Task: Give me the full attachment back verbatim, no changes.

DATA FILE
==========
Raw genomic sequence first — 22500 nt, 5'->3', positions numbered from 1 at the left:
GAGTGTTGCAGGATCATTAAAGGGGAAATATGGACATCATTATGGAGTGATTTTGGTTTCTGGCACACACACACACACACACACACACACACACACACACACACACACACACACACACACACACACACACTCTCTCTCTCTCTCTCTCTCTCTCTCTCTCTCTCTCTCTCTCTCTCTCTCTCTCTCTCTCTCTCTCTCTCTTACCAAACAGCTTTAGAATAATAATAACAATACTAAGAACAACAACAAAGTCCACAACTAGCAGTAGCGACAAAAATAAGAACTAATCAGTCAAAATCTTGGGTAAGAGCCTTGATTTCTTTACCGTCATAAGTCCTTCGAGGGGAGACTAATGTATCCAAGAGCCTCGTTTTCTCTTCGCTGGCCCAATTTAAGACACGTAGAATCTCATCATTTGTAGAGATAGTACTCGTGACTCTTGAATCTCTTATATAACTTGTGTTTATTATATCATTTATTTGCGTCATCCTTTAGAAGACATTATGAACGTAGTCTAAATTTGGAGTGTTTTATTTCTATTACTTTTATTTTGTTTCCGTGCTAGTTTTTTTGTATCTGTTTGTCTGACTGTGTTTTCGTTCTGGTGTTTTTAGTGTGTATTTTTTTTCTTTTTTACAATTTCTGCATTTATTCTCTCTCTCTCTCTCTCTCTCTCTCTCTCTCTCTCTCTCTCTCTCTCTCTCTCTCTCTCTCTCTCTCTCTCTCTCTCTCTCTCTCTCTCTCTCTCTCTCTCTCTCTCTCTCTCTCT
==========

Raw genomic sequence first — 22500 nt, 5'->3', positions numbered from 1 at the left:
GAGTGTTGCAGGATCATTAAAGGGGAAATATGGACATCATTATGGAGTGATTTTGGTTTCTGGCACACACACACACACACACACACACACACACACACACACACACACACACACACACACACACACACACTCTCTCTCTCTCTCTCTCTCTCTCTCTCTCTCTCTCTCTCTCTCTCTCTCTCTCTCTCTCTCTCTCTCTCTTACCAAACAGCTTTAGAATAATAATAACAATACTAAGAACAACAACAAAGTCCACAACTAGCAGTAGCGACAAAAATAAGAACTAATCAGTCAAAATCTTGGGTAAGAGCCTTGATTTCTTTACCGTCATAAGTCCTTCGAGGGGAGACTAATGTATCCAAGAGCCTCGTTTTCTCTTCGCTGGCCCAATTTAAGACACGTAGAATCTCATCATTTGTAGAGATAGTACTCGTGACTCTTGAATCTCTTATATAACTTGTGTTTATTATATCATTTATTTGCGTCATCCTTTAGAAGACATTATGAACGTAGTCTAAATTTGGAGTGTTTTATTTCTATTACTTTTATTTTGTTTCCGTGCTAGTTTTTTTGTATCTGTTTGTCTGACTGTGTTTTCGTTCTGGTGTTTTTAGTGTGTATTTTTTTTCTTTTTTACAATTTCTGCATTTATTCTCTCTCTCTCTCTCTCTCTCTCTCTCTCTCTCTCTCTCTCTCTCTCTCTCTCTCTCTCTCTCTCTCTCTCTCTCTCTCTCTCTCTCTCTCTCTCTCTCTCTCTCTCTCTCTCTCT